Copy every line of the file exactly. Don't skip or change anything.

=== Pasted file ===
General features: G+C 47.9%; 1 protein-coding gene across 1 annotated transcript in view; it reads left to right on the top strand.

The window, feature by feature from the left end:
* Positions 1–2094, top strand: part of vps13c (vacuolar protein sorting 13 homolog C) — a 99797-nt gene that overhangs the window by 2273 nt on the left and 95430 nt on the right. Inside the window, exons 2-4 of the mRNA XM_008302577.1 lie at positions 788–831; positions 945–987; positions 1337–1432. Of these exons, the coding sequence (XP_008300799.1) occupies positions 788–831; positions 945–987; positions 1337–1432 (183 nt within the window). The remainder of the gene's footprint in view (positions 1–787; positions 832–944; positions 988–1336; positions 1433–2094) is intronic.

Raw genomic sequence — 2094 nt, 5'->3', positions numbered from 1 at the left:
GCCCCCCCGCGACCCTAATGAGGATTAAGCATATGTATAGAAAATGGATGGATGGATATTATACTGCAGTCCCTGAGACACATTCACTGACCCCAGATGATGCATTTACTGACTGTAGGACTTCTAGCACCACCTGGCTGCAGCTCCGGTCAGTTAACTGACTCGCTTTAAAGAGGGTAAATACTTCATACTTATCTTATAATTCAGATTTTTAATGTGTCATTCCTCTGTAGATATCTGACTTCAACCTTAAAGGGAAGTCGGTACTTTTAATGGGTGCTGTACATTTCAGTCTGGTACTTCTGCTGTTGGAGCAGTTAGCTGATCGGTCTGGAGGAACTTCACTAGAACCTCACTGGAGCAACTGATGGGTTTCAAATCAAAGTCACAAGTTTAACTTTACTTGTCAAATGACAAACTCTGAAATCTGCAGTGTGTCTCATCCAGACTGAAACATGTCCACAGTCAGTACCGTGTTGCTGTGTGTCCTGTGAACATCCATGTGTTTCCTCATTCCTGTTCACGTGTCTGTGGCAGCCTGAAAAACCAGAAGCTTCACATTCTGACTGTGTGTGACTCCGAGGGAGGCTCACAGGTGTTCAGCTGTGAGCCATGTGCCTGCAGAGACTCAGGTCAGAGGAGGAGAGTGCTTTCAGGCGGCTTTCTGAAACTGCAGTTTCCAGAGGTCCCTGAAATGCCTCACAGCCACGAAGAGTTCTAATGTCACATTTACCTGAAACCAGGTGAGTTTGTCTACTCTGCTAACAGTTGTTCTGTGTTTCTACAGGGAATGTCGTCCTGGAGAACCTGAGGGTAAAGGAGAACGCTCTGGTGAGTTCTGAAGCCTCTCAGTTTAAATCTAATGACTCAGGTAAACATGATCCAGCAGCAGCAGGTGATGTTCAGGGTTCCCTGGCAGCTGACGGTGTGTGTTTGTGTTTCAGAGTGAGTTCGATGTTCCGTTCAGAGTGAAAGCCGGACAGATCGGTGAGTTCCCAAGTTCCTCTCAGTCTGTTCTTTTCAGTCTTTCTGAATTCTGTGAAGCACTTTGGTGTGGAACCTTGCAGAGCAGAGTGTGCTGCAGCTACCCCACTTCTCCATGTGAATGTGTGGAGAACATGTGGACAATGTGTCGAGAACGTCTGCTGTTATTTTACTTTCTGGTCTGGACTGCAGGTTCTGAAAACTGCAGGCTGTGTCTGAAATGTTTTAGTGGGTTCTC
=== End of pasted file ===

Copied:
General features: G+C 47.9%; 1 protein-coding gene across 1 annotated transcript in view; it reads left to right on the top strand.

The window, feature by feature from the left end:
* Positions 1–2094, top strand: part of vps13c (vacuolar protein sorting 13 homolog C) — a 99797-nt gene that overhangs the window by 2273 nt on the left and 95430 nt on the right. Inside the window, exons 2-4 of the mRNA XM_008302577.1 lie at positions 788–831; positions 945–987; positions 1337–1432. Of these exons, the coding sequence (XP_008300799.1) occupies positions 788–831; positions 945–987; positions 1337–1432 (183 nt within the window). The remainder of the gene's footprint in view (positions 1–787; positions 832–944; positions 988–1336; positions 1433–2094) is intronic.

Raw genomic sequence — 2094 nt, 5'->3', positions numbered from 1 at the left:
GCCCCCCCGCGACCCTAATGAGGATTAAGCATATGTATAGAAAATGGATGGATGGATATTATACTGCAGTCCCTGAGACACATTCACTGACCCCAGATGATGCATTTACTGACTGTAGGACTTCTAGCACCACCTGGCTGCAGCTCCGGTCAGTTAACTGACTCGCTTTAAAGAGGGTAAATACTTCATACTTATCTTATAATTCAGATTTTTAATGTGTCATTCCTCTGTAGATATCTGACTTCAACCTTAAAGGGAAGTCGGTACTTTTAATGGGTGCTGTACATTTCAGTCTGGTACTTCTGCTGTTGGAGCAGTTAGCTGATCGGTCTGGAGGAACTTCACTAGAACCTCACTGGAGCAACTGATGGGTTTCAAATCAAAGTCACAAGTTTAACTTTACTTGTCAAATGACAAACTCTGAAATCTGCAGTGTGTCTCATCCAGACTGAAACATGTCCACAGTCAGTACCGTGTTGCTGTGTGTCCTGTGAACATCCATGTGTTTCCTCATTCCTGTTCACGTGTCTGTGGCAGCCTGAAAAACCAGAAGCTTCACATTCTGACTGTGTGTGACTCCGAGGGAGGCTCACAGGTGTTCAGCTGTGAGCCATGTGCCTGCAGAGACTCAGGTCAGAGGAGGAGAGTGCTTTCAGGCGGCTTTCTGAAACTGCAGTTTCCAGAGGTCCCTGAAATGCCTCACAGCCACGAAGAGTTCTAATGTCACATTTACCTGAAACCAGGTGAGTTTGTCTACTCTGCTAACAGTTGTTCTGTGTTTCTACAGGGAATGTCGTCCTGGAGAACCTGAGGGTAAAGGAGAACGCTCTGGTGAGTTCTGAAGCCTCTCAGTTTAAATCTAATGACTCAGGTAAACATGATCCAGCAGCAGCAGGTGATGTTCAGGGTTCCCTGGCAGCTGACGGTGTGTGTTTGTGTTTCAGAGTGAGTTCGATGTTCCGTTCAGAGTGAAAGCCGGACAGATCGGTGAGTTCCCAAGTTCCTCTCAGTCTGTTCTTTTCAGTCTTTCTGAATTCTGTGAAGCACTTTGGTGTGGAACCTTGCAGAGCAGAGTGTGCTGCAGCTACCCCACTTCTCCATGTGAATGTGTGGAGAACATGTGGACAATGTGTCGAGAACGTCTGCTGTTATTTTACTTTCTGGTCTGGACTGCAGGTTCTGAAAACTGCAGGCTGTGTCTGAAATGTTTTAGTGGGTTCTC